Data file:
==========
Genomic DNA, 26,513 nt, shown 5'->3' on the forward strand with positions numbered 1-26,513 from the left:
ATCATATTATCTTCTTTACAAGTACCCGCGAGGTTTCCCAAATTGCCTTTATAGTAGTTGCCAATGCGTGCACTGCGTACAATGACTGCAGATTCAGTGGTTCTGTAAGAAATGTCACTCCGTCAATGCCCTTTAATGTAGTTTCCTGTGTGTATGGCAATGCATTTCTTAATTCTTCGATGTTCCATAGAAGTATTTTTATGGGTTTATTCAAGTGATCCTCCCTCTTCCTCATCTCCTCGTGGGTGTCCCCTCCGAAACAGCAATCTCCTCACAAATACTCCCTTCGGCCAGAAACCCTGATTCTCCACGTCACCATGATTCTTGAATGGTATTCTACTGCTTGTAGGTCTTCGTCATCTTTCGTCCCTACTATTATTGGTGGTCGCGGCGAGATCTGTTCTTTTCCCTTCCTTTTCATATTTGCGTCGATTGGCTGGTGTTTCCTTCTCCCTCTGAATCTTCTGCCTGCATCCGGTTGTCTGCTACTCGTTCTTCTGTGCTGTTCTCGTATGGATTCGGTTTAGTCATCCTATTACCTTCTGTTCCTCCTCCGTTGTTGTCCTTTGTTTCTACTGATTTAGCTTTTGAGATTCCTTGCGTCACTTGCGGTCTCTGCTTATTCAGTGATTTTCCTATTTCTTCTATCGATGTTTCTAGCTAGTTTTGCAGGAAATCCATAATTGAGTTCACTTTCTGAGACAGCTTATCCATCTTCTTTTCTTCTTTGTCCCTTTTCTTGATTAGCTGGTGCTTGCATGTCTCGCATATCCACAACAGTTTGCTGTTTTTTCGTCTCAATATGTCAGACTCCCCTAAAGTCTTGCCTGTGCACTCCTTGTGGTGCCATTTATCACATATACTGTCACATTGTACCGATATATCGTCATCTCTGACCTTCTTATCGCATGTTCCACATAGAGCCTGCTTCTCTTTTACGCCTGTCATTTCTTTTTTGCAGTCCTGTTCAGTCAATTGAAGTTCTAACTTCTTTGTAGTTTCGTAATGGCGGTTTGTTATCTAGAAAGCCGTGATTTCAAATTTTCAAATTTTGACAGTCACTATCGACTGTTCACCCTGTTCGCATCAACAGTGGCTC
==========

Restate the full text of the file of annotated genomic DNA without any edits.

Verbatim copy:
Genomic DNA, 26,513 nt, shown 5'->3' on the forward strand with positions numbered 1-26,513 from the left:
ATCATATTATCTTCTTTACAAGTACCCGCGAGGTTTCCCAAATTGCCTTTATAGTAGTTGCCAATGCGTGCACTGCGTACAATGACTGCAGATTCAGTGGTTCTGTAAGAAATGTCACTCCGTCAATGCCCTTTAATGTAGTTTCCTGTGTGTATGGCAATGCATTTCTTAATTCTTCGATGTTCCATAGAAGTATTTTTATGGGTTTATTCAAGTGATCCTCCCTCTTCCTCATCTCCTCGTGGGTGTCCCCTCCGAAACAGCAATCTCCTCACAAATACTCCCTTCGGCCAGAAACCCTGATTCTCCACGTCACCATGATTCTTGAATGGTATTCTACTGCTTGTAGGTCTTCGTCATCTTTCGTCCCTACTATTATTGGTGGTCGCGGCGAGATCTGTTCTTTTCCCTTCCTTTTCATATTTGCGTCGATTGGCTGGTGTTTCCTTCTCCCTCTGAATCTTCTGCCTGCATCCGGTTGTCTGCTACTCGTTCTTCTGTGCTGTTCTCGTATGGATTCGGTTTAGTCATCCTATTACCTTCTGTTCCTCCTCCGTTGTTGTCCTTTGTTTCTACTGATTTAGCTTTTGAGATTCCTTGCGTCACTTGCGGTCTCTGCTTATTCAGTGATTTTCCTATTTCTTCTATCGATGTTTCTAGCTAGTTTTGCAGGAAATCCATAATTGAGTTCACTTTCTGAGACAGCTTATCCATCTTCTTTTCTTCTTTGTCCCTTTTCTTGATTAGCTGGTGCTTGCATGTCTCGCATATCCACAACAGTTTGCTGTTTTTTCGTCTCAATATGTCAGACTCCCCTAAAGTCTTGCCTGTGCACTCCTTGTGGTGCCATTTATCACATATACTGTCACATTGTACCGATATATCGTCATCTCTGACCTTCTTATCGCATGTTCCACATAGAGCCTGCTTCTCTTTTACGCCTGTCATTTCTTTTTTGCAGTCCTGTTCAGTCAATTGAAGTTCTAACTTCTTTGTAGTTTCGTAATGGCGGTTTGTTATCTAGAAAGCCGTGATTTCAAATTTTCAAATTTTGACAGTCACTATCGACTGTTCACCCTGTTCGCATCAACAGTGGCTC